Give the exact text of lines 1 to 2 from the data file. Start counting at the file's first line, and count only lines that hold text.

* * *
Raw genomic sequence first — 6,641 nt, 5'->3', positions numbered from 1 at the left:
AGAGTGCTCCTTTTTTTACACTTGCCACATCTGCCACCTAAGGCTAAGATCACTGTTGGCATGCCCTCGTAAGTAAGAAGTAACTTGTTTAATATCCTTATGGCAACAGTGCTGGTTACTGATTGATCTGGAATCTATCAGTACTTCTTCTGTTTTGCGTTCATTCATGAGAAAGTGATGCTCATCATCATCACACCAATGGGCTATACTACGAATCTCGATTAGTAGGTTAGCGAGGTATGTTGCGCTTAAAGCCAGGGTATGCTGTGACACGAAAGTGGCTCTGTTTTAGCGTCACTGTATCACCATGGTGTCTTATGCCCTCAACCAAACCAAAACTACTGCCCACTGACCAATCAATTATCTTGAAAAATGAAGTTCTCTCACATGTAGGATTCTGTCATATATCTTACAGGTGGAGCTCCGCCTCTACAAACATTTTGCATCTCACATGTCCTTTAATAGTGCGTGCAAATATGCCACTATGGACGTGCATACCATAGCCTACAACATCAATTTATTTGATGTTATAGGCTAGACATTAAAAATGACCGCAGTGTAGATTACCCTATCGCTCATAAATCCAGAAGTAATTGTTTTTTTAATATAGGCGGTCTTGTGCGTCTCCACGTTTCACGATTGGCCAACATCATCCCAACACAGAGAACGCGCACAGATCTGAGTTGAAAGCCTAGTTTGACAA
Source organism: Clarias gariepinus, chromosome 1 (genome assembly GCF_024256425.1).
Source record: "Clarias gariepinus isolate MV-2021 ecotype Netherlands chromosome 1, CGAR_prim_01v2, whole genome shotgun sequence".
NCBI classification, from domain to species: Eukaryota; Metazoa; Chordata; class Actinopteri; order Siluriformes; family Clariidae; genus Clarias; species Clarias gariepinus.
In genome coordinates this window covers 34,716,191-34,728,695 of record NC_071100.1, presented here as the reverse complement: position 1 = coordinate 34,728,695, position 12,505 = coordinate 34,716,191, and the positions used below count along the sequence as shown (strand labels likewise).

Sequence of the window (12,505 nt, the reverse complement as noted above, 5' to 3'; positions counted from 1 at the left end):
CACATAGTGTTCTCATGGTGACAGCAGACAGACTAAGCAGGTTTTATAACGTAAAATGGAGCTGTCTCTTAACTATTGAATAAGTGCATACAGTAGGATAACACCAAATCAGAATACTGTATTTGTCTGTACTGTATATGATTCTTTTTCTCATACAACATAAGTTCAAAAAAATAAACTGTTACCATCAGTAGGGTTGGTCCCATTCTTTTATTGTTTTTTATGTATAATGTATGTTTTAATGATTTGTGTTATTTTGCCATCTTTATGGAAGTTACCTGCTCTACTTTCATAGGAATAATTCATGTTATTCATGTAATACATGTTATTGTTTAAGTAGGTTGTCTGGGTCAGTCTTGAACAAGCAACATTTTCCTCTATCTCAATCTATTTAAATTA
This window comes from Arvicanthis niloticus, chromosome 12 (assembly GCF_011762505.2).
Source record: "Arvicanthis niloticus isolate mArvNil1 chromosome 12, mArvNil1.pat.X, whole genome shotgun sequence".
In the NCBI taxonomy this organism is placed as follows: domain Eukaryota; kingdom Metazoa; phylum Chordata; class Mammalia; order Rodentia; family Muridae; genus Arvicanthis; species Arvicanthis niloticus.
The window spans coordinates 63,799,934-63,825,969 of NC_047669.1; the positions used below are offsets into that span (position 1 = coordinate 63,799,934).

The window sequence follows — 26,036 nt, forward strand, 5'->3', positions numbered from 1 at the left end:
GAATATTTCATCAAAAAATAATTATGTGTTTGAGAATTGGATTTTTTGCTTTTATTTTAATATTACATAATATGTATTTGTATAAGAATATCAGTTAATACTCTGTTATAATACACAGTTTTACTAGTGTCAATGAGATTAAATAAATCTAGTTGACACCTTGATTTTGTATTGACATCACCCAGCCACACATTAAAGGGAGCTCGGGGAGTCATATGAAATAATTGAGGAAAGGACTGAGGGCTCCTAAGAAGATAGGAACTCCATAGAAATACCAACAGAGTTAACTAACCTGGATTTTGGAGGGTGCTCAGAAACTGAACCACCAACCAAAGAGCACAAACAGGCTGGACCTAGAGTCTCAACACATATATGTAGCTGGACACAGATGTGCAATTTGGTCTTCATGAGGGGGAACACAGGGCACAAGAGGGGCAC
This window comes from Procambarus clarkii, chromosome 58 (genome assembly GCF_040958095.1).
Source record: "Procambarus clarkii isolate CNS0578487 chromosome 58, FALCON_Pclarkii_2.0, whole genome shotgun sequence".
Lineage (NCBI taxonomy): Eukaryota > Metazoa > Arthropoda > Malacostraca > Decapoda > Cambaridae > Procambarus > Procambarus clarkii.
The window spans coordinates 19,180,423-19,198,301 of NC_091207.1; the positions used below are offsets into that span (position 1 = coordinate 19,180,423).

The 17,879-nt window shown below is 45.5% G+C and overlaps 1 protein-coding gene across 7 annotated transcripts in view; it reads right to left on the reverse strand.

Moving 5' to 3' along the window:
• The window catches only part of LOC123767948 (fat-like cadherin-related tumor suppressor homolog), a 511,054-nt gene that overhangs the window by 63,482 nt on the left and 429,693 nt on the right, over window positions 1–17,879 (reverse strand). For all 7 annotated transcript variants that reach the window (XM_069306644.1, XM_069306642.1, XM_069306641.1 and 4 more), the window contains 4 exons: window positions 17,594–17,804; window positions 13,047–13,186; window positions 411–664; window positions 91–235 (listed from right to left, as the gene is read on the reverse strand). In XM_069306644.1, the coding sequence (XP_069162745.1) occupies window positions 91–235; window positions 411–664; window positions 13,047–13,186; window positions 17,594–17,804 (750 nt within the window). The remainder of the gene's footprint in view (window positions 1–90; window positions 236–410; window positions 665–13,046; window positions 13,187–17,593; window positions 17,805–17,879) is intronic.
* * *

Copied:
Raw genomic sequence first — 6,641 nt, 5'->3', positions numbered from 1 at the left:
AGAGTGCTCCTTTTTTTACACTTGCCACATCTGCCACCTAAGGCTAAGATCACTGTTGGCATGCCCTCGTAAGTAAGAAGTAACTTGTTTAATATCCTTATGGCAACAGTGCTGGTTACTGATTGATCTGGAATCTATCAGTACTTCTTCTGTTTTGCGTTCATTCATGAGAAAGTGATGCTCATCATCATCACACCAATGGGCTATACTACGAATCTCGATTAGTAGGTTAGCGAGGTATGTTGCGCTTAAAGCCAGGGTATGCTGTGACACGAAAGTGGCTCTGTTTTAGCGTCACTGTATCACCATGGTGTCTTATGCCCTCAACCAAACCAAAACTACTGCCCACTGACCAATCAATTATCTTGAAAAATGAAGTTCTCTCACATGTAGGATTCTGTCATATATCTTACAGGTGGAGCTCCGCCTCTACAAACATTTTGCATCTCACATGTCCTTTAATAGTGCGTGCAAATATGCCACTATGGACGTGCATACCATAGCCTACAACATCAATTTATTTGATGTTATAGGCTAGACATTAAAAATGACCGCAGTGTAGATTACCCTATCGCTCATAAATCCAGAAGTAATTGTTTTTTTAATATAGGCGGTCTTGTGCGTCTCCACGTTTCACGATTGGCCAACATCATCCCAACACAGAGAACGCGCACAGATCTGAGTTGAAAGCCTAGTTTGACAA